Does Giving Birth Make Stronger Olympians?
August 10, 2012
by Kate Goodin
© Jon Candy/Flickr
Many athletes in the summer Olympics are also parents. You'd think the craziness of raising children (combined with their intense training) would make for some weary Olympians, but, according to the New York Times, it could be the opposite: some athletes have found they're faster and stronger post-baby.
A sports medicine specialist quoted in the Times said there's no chemical process or bodily change from pregnancy that builds muscle or endurance—but picking up, holding, and chasing after little human beings probably does the trick. Chaunté Lowe, the US Olympics trials champ in the high jump, said that she can lift more now that she's a mom: “Before the birth, the highest weight I could squat was 225 pounds. But now I can squat a lot more than that.” Lowe can also run faster: she clocked in half a second faster in her 100m race than she did in college.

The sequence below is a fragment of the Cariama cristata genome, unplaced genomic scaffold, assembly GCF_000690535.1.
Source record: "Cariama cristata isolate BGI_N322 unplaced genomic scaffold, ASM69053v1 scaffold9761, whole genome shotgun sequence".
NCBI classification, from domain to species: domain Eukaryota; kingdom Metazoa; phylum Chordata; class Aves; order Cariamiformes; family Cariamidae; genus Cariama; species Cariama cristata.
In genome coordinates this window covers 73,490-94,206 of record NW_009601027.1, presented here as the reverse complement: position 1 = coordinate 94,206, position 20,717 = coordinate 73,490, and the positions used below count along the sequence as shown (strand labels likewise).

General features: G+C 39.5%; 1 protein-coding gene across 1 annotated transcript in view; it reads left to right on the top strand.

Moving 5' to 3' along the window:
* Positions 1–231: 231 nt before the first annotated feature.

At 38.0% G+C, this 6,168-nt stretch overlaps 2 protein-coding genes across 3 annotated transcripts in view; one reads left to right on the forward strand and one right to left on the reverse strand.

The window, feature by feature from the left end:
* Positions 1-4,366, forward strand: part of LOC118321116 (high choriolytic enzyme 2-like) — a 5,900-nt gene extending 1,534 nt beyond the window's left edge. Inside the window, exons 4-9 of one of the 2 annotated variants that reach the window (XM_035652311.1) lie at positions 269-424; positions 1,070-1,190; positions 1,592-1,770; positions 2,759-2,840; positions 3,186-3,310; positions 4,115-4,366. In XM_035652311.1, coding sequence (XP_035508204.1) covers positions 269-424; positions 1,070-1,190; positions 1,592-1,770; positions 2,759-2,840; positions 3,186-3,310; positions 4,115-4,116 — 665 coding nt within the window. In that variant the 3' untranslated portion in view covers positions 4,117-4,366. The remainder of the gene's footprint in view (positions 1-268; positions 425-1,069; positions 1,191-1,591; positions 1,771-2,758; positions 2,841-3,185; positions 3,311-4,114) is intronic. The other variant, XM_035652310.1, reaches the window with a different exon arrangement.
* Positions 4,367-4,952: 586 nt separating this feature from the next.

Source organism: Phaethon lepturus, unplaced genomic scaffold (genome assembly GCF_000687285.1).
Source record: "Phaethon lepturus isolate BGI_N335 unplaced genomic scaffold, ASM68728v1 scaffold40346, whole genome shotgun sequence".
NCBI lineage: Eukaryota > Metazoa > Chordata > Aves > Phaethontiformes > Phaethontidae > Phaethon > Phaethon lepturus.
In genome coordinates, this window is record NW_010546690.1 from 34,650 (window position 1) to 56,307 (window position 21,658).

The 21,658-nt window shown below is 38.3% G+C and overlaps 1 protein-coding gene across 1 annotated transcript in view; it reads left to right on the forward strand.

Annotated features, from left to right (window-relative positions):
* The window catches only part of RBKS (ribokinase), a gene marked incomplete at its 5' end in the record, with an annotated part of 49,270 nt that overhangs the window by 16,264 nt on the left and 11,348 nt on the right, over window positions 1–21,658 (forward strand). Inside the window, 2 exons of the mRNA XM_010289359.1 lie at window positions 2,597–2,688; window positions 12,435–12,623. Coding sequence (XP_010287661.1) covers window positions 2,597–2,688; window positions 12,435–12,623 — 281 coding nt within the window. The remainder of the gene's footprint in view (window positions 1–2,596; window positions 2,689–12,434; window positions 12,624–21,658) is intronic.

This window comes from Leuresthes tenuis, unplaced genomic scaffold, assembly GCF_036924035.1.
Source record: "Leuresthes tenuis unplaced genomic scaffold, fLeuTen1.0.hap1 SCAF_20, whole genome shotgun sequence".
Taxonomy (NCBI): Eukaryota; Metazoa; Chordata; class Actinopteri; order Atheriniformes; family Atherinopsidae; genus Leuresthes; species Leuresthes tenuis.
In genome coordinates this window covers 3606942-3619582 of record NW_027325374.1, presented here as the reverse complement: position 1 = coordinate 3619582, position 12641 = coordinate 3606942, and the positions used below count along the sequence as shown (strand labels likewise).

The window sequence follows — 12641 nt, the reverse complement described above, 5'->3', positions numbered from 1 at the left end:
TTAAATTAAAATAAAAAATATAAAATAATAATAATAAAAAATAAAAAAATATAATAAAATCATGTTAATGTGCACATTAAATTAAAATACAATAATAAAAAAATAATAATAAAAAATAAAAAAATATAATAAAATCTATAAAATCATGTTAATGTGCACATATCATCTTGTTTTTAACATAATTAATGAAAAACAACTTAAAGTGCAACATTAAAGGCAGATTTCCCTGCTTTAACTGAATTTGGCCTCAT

The break from training during pregnancy may allow an athlete's body the respite it needs to heal and start fresh. Amy Acuff, who finished third in the high jump trials, said the break did her body good: “You spend your life abusing your body with pounding and overtraining. I think a rest can be very good.”
Yet another reason to believe that moms really are superwomen! Do you feel stronger and healthier after giving birth? Leave a comment.